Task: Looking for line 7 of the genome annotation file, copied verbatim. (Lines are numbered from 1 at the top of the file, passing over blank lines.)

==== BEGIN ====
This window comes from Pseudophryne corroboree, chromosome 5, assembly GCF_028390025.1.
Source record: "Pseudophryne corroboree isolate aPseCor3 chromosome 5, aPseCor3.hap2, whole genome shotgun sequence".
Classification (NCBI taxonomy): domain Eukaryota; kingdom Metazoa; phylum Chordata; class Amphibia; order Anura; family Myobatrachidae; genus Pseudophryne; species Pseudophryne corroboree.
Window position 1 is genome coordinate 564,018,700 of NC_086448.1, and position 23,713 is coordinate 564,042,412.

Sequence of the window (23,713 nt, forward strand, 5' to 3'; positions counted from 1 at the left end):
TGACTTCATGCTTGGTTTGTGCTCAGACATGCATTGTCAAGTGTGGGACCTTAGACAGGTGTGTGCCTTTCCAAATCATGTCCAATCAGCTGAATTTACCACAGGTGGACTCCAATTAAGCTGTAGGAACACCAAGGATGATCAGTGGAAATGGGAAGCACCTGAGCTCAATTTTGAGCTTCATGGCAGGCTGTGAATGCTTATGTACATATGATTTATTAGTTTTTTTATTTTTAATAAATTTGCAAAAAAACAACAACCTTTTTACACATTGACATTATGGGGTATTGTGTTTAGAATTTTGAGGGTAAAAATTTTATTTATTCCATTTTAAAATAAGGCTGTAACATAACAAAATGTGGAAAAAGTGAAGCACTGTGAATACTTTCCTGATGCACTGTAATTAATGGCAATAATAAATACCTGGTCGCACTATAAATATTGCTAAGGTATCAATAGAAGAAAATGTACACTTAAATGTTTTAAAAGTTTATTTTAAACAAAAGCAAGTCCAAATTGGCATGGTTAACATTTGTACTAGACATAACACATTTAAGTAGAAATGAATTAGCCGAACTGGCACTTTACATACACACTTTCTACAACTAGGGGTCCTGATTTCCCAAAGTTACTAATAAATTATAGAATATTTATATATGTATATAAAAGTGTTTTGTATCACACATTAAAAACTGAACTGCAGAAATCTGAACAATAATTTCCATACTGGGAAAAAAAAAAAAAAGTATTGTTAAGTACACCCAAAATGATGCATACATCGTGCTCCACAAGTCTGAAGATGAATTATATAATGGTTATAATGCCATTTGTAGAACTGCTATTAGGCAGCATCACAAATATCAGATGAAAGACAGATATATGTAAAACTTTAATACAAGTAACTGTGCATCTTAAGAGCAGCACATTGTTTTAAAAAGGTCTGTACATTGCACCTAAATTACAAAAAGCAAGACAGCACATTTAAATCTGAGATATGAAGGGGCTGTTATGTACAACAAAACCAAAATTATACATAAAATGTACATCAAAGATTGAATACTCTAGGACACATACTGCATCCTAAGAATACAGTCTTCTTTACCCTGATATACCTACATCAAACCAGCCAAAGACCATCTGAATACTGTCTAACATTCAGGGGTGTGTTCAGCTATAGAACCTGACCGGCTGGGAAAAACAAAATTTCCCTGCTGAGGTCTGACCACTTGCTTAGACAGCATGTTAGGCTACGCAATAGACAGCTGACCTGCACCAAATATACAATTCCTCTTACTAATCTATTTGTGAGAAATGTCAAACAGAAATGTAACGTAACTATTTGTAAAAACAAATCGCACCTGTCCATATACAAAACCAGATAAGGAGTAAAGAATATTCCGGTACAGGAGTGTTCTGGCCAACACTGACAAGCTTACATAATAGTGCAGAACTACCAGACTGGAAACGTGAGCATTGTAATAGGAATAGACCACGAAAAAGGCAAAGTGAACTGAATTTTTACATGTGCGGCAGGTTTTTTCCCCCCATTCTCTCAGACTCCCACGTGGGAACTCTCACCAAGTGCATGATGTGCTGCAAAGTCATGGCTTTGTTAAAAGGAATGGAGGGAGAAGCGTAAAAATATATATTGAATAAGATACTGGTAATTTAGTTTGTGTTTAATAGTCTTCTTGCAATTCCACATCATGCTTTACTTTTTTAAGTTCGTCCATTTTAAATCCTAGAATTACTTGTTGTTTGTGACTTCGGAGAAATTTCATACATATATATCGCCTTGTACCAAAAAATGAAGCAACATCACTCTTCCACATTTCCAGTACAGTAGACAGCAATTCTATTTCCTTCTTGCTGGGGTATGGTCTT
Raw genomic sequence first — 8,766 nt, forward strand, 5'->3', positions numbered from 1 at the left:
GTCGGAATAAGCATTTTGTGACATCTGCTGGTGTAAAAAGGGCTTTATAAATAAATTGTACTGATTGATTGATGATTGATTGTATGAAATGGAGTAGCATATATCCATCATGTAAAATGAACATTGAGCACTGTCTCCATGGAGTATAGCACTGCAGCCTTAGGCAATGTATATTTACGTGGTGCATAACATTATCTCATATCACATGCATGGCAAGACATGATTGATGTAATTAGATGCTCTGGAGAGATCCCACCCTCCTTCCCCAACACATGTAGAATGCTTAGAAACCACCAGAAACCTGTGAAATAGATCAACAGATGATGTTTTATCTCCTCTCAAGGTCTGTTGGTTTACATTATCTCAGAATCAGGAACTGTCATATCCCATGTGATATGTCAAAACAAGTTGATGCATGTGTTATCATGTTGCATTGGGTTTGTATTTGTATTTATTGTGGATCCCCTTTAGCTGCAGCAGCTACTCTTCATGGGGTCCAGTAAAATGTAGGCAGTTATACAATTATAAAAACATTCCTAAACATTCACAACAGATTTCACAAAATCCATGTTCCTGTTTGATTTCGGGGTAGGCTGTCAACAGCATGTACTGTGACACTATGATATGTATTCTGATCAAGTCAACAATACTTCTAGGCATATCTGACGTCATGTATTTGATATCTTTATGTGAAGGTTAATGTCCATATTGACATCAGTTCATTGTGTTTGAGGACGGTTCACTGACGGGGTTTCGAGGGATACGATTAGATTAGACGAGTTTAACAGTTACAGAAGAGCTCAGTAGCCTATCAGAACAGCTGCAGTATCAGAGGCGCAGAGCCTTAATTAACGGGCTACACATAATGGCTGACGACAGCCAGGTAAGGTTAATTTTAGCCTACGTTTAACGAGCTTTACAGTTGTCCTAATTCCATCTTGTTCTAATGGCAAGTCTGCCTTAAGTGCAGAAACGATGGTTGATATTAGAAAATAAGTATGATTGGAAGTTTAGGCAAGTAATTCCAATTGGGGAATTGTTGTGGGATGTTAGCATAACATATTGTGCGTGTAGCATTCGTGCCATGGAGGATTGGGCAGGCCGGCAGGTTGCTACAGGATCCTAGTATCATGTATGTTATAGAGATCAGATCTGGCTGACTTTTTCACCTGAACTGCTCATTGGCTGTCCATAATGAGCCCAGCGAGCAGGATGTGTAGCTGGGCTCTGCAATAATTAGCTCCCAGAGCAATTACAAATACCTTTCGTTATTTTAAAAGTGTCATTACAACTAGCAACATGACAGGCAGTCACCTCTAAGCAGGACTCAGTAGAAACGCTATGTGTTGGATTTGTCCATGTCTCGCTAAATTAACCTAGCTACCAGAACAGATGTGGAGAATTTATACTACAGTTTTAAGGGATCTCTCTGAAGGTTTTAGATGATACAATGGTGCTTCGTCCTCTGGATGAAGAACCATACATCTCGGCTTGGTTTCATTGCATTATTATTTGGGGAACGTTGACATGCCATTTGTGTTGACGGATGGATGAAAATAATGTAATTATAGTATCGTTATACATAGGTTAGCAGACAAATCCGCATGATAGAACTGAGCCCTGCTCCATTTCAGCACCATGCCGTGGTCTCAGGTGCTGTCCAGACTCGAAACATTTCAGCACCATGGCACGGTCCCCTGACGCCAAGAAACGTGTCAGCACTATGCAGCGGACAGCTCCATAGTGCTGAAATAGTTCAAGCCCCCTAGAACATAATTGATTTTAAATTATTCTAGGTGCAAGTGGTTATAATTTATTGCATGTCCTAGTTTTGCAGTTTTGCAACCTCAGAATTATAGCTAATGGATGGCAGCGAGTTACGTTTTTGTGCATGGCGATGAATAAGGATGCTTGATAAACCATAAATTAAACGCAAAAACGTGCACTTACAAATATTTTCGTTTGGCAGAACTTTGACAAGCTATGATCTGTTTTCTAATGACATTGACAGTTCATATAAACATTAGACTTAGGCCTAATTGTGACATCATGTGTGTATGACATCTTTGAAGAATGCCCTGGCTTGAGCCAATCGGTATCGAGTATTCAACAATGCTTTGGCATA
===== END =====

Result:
Raw genomic sequence first — 8,766 nt, forward strand, 5'->3', positions numbered from 1 at the left: